Mine is a choice I suspect many gamers will share: The Legend of Zelda: Breath of the Wild. Mind you, it isn’t just the promise of a staggeringly large world map, full to the metaphorical brim with sights to see, beasts to slay and trinkets to hoover up, that excites me. Nor is it the intriguing new story direction, which sees Link awake from a thousand-year slumber with nary a memory to guide him. It certainly isn’t the inclusion of Tingle, which, let’s face it, while not having been officially announced, is going to be in the game; Nintendo have an unhealthy fixation with shoving their resident leotard-wearing miser down our throats despite the fact nobody west of Japan actually likes him. No, it isn’t any of that.
What most excites me about Breath of the Wild is what it signifies. What it ushers in. The latest Hylian crusade marks the beginning of a new era for Nintendo, heralding a gradual transition from traditional home console formats to a more portable, ‘out and about’ style, as demonstrated with the on-the-go gaming offered by the impending Switch. Many may scoff and accuse Nintendo of pandering to modern smartphone culture, but these people need a good dose of reality. The times they are a-changin’, and if Ninty hopes to stay afloat, this is exactly the right kind of direction they need to be going in. Sure, it may not be for everyone, but if we get to spend our bus commutes atop Epona, riding towards the distant horizon, who are we to argue? Roll on 2017.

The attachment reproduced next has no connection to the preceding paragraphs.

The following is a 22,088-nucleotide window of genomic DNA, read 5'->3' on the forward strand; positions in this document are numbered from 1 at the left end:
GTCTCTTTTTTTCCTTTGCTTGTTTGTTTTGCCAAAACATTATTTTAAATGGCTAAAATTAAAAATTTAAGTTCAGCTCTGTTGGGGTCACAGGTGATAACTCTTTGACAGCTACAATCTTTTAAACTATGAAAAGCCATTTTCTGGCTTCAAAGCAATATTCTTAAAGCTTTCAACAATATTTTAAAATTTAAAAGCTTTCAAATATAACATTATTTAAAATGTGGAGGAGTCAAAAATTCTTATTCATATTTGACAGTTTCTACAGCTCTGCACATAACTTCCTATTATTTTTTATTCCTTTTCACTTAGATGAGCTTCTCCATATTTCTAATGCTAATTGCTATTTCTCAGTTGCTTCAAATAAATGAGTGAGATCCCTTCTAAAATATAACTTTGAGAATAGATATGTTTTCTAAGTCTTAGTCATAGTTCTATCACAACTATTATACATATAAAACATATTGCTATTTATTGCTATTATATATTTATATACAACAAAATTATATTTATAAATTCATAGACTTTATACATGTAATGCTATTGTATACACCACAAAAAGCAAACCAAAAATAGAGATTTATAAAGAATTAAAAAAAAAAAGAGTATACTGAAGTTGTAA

Stonehearth, by Radiant Entertainment, is a game I’ve been eyeing fondly from afar after backing their kickstarter almost four years ago. A promising sandbox, town-building, strategy game; the creators have made great use of the whole “everything is a cube” theme to create a unique, detailed aesthetic which couldn’t be further away from all the low-quality Minecraft clones we saw popping up back in 2012.